It isn’t the conventional doghouse haven where Fido rushes to escape household chaos and raised voices. Nor is it that psychological place where we all find ourselves occasionally when the significant other is mad—and sometimes with good reason.
Investigators at Penn Vet and the Hospital of the University of Pennsylvania are undertaking a research study to develop and validate a quality-of-life questionnaire named DOGhOUSE, which will be sent to 300 dog owners.
Dr. Mark Oyama, a University of Pennsylvania School of Veterinary Medicine cardiologist, will introduce it to specialists June 3 at the American College of Veterinary Internal Medicine Forum in Indianapolis in an address entitled “The Connection Between Dog Health and Ownership on Human Well-Being.”
“Dog ownership is associated with physical health and psychological benefits,” says Oyama. “The effects on overall well-being and quality of life are critical components of human health and deserving of study.”
Measurement of quality of living associated with dog ownership, he argues, is hindered by the lack of quality-of-living questions specifically validated for this type of research.
The potential for dog ownership to have a negative impact on its owner’s quality of living—increased caretaking responsibility, financial burden and stress associated with the dog becoming ill— has been overlooked in previous work, adds the veterinarian.
DOGhOUSE is designed as a well-balanced instrument aimed at overcoming previous inadequacies in capturing a true sense of respondents’ feelings on all facets of dog ownership. It concentrates on 10 aspects of everyday life that researchers have identified as important between owners and their dogs.
It includes sections on background (the respondent is not identified) such as gender, zip code of residence, marital status, year of birth and whether there are dependents or children in the household.
The other three sections deal with the potential positive aspects of dog ownership; potential negative aspects of dog ownership; effect of dog ownership on the individual’s overall quality of life.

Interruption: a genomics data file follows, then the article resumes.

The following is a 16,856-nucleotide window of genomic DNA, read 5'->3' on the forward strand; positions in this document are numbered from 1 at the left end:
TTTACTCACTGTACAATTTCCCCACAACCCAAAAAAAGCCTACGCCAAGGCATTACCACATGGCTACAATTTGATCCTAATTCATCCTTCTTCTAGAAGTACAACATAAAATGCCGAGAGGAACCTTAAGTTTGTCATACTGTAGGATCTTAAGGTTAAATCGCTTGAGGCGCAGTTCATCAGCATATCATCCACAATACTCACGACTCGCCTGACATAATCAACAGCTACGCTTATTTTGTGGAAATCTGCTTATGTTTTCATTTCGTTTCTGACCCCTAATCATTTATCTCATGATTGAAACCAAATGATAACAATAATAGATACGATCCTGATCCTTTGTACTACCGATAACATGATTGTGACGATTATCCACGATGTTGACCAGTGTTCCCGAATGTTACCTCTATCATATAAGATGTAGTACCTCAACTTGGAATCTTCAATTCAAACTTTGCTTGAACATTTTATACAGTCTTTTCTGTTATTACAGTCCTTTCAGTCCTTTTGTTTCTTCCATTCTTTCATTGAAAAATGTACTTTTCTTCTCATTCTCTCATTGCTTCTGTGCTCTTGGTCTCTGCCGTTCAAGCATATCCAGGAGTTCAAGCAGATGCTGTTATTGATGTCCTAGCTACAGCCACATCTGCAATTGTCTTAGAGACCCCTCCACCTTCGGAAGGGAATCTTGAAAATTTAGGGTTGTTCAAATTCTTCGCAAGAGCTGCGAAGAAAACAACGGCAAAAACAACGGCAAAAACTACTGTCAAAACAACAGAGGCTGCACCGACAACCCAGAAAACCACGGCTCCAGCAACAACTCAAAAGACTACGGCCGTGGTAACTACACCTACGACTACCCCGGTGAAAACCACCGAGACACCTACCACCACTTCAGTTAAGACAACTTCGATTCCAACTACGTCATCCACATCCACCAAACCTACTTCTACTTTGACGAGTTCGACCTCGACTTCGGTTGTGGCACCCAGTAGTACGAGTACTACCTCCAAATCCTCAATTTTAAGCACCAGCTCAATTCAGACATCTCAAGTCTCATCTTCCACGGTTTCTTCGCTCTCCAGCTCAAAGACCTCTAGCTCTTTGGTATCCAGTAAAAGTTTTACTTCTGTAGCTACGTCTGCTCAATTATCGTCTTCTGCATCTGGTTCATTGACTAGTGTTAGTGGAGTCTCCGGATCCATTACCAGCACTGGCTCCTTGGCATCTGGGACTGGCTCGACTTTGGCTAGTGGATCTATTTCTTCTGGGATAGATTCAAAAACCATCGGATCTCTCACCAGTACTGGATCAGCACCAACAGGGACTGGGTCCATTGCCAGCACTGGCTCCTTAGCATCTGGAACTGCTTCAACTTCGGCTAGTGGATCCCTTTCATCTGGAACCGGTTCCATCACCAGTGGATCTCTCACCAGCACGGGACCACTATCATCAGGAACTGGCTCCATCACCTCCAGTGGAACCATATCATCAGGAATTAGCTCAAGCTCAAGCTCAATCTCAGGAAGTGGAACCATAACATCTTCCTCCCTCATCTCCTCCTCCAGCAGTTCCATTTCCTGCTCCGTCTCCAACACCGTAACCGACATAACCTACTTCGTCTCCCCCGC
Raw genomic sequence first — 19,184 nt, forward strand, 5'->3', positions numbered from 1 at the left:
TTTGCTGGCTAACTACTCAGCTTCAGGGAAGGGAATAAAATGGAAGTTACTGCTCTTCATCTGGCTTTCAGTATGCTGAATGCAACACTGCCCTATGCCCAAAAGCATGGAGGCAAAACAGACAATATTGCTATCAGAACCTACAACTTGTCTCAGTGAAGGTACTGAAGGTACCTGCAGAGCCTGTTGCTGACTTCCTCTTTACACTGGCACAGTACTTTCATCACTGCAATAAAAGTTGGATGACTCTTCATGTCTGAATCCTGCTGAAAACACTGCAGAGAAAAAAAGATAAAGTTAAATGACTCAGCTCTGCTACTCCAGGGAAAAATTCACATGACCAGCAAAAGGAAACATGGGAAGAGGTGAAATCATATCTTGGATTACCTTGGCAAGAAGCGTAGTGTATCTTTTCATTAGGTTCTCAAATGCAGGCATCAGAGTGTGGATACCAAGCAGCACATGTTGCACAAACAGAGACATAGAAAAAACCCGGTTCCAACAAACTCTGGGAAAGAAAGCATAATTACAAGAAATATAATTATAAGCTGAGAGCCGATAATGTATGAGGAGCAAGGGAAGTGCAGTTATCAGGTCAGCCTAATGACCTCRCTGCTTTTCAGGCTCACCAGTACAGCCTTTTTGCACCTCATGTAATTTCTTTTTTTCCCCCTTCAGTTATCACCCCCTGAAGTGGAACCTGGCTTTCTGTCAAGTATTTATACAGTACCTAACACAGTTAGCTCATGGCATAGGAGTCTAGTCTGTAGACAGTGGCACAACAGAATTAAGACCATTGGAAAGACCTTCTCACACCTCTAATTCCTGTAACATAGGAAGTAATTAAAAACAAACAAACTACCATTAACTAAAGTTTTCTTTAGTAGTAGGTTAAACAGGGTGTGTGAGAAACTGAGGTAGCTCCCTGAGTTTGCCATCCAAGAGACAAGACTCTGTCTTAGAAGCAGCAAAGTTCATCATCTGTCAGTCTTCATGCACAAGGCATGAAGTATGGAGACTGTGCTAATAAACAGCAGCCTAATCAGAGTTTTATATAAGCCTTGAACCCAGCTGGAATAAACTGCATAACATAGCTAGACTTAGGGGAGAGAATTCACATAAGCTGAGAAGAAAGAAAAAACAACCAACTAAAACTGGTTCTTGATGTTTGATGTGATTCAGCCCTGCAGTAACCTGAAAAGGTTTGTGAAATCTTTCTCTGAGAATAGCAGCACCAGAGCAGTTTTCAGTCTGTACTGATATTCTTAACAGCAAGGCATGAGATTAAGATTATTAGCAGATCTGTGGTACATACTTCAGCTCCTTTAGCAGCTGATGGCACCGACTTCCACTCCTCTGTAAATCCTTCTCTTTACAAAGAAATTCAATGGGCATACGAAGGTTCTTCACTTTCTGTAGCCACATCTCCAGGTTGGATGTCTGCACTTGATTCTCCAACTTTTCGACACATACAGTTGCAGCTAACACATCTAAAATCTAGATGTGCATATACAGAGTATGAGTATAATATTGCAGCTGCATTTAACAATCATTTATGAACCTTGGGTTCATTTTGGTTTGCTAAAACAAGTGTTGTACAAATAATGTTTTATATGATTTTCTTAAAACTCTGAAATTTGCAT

With a choice of options from strongly agree to strongly disagree here are some of the questions included in the positive arena: dog ownership provides me love and affection; dog ownership proves me companionship when I want it; dog ownership provides me emotional support; dog ownership improved the amount of social activities I perform; dog ownership improves my ability to do things for fun outside my house; dog ownership improves my level of physical activity.
Potential negative ownership questions are: dog ownership interferes with my other household responsibilities; dog ownership results in damage to my belongings or property; dog ownership interferes with my ability to go on vacation or leave my house; dog ownership increases my level of stress.
And here’s what respondents will answer in the final section—the effect of dog ownership on one’s overall quality of life: how would you rate the effect of dog ownership on your physical activities and ability; on your social activities and relationships; on your emotional health and happiness; on your overall quality of life.
Answer options here range from moderately negative to strongly positive.
Investigators are hopeful that upon completion DOGhOUSE can be used in a variety of studies to better understand the effect of dog ownership, intervention and animal-assisted therapy on our quality of life. Up to 300 owners will take the survey—which can be completed in 10 minutes.